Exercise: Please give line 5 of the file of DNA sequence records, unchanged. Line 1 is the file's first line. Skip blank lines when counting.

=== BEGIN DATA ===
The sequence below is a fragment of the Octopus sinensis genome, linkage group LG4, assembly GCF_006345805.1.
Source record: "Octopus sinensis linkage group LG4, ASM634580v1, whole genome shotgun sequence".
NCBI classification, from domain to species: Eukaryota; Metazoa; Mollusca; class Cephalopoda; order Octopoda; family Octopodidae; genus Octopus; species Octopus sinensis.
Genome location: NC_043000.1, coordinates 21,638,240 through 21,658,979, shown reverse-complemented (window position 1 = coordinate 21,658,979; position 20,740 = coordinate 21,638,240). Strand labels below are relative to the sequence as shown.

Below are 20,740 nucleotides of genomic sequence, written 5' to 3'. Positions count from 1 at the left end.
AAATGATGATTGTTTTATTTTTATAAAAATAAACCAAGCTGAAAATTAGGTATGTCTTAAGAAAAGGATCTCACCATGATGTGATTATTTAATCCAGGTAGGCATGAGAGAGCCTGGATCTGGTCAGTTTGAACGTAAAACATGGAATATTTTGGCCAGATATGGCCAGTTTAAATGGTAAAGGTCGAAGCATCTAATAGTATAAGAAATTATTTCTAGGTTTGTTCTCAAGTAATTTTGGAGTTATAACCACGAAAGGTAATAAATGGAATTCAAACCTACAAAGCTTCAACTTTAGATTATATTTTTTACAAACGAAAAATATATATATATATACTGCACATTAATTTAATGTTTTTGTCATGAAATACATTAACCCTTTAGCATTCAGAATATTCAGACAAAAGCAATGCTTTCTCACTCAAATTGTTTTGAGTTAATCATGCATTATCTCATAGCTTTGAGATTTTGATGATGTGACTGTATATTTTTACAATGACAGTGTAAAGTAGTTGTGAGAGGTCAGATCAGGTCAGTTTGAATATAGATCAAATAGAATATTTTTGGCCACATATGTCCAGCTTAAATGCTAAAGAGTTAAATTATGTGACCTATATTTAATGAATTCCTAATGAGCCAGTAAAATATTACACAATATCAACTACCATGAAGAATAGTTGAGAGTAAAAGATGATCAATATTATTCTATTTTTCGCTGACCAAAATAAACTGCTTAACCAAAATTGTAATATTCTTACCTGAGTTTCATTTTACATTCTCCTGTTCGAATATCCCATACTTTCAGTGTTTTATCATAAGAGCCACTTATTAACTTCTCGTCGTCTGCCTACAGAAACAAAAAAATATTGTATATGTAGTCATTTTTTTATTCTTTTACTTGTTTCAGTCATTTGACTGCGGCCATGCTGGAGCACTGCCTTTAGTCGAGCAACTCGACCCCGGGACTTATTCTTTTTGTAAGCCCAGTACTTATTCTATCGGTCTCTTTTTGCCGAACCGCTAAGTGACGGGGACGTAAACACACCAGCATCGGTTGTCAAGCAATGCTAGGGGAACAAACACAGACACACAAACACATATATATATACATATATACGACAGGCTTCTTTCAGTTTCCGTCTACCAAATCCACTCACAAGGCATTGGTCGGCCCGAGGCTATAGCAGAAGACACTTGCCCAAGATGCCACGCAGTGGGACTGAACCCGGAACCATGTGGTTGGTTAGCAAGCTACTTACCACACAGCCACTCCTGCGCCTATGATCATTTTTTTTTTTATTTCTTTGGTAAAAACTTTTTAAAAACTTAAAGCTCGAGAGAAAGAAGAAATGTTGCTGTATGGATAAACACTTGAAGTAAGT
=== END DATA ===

Below are 20,740 nucleotides of genomic sequence, written 5' to 3'. Positions count from 1 at the left end.